Long road from Afghanistan to Albania


The face of Farkhunda Malikzada, lynched by an angry mob in 2015, confronts Kabul citizens near the site of her murder.

Since late August, more than 2,000 Afghans and their families—including prominent female leaders, journalists and civil-society activists—have been evacuated to Albania by third-party nongovernmental organizations, such as the Afghan Future Fund [and the National Endowment for Democracy], notes Vance Serchuk, executive director of the KKR Global Institute and an adjunct senior fellow at the Center for a New American Security.

At a time when many Americans have lost faith in their ability to change the world for the better, Albania’s leadership should be instructive, he writes for The Wall Street Journal:

A quarter century ago, the U.S. successfully rallied the trans-Atlantic democracies to end the genocidal violence tearing apart the former Yugoslavia. Now the Western Balkans can help remind a demoralized West what principled world leadership should look like—and why it is still necessary.

Hallam Ferguson, a Public Policy Fellow at the Wilson Center, found himself in Tirana, as a volunteer with the International Republican institute (IRI), welcoming a straggling line of Afghans as they were processed by Albanian municipal officials, then sent to dormitory rooms only recently commandeered from incoming university students.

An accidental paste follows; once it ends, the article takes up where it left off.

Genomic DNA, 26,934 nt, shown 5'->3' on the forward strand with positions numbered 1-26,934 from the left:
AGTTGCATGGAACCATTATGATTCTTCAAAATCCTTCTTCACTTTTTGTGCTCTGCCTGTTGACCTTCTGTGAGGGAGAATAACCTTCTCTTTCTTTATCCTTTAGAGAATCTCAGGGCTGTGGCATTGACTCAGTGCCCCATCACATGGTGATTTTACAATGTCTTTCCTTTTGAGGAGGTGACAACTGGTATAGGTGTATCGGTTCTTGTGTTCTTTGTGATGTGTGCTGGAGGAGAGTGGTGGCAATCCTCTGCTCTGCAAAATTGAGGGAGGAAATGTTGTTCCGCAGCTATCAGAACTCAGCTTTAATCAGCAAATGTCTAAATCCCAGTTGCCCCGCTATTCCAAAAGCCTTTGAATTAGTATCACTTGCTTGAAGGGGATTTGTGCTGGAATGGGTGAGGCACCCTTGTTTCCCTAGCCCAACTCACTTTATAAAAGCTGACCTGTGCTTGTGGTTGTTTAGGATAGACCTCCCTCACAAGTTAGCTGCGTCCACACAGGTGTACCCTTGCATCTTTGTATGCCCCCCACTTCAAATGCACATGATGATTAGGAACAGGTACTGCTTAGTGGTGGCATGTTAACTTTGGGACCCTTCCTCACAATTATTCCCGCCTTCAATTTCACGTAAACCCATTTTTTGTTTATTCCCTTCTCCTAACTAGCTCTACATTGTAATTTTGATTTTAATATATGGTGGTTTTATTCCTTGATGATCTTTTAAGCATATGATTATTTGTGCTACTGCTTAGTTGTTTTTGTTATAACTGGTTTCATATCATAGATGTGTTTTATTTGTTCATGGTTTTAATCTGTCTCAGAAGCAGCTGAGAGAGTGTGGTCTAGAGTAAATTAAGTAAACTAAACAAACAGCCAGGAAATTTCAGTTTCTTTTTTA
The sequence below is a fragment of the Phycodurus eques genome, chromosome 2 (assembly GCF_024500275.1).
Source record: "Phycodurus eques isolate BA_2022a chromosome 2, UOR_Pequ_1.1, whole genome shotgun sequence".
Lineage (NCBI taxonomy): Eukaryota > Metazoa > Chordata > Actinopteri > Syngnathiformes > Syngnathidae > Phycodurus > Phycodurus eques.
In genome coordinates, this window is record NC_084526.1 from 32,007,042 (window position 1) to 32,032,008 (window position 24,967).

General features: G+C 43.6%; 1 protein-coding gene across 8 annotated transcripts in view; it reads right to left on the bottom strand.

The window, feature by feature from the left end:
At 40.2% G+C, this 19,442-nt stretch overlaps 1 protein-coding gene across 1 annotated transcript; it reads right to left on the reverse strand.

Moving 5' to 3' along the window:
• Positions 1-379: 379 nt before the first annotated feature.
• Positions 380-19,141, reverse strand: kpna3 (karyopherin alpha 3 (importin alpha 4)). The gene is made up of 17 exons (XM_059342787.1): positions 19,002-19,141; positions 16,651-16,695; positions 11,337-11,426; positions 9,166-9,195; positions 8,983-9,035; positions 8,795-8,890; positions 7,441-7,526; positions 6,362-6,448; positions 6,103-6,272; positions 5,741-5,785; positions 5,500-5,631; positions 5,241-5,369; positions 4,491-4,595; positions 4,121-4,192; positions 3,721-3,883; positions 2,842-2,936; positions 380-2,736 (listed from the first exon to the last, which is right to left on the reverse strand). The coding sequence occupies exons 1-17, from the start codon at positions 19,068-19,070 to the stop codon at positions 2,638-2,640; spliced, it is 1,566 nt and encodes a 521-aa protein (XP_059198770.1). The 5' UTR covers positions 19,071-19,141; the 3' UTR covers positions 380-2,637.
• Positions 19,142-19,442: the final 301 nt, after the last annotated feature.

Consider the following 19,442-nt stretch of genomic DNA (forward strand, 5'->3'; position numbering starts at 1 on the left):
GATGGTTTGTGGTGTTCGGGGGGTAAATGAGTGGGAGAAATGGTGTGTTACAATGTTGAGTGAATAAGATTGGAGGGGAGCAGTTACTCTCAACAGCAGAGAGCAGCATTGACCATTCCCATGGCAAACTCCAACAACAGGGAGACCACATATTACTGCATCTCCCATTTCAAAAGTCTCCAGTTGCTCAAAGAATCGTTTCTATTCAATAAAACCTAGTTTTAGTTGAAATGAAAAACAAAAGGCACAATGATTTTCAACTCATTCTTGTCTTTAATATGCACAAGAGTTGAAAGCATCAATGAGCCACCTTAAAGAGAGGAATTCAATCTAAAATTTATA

The NED family of NGOs, including IRI, the Center for International Private Enterprise, and the National Democratic Institute, or NDI, had marshalled resources in the U.S. and around the world to arrange a series of flights for their former staff and families from Kabul to Abu Dhabi and then on to Albania, where they had negotiated landing rights and accommodations directly with the Albanian government, he writes in a must-read essay for The Wilson Quarterly. RTWT

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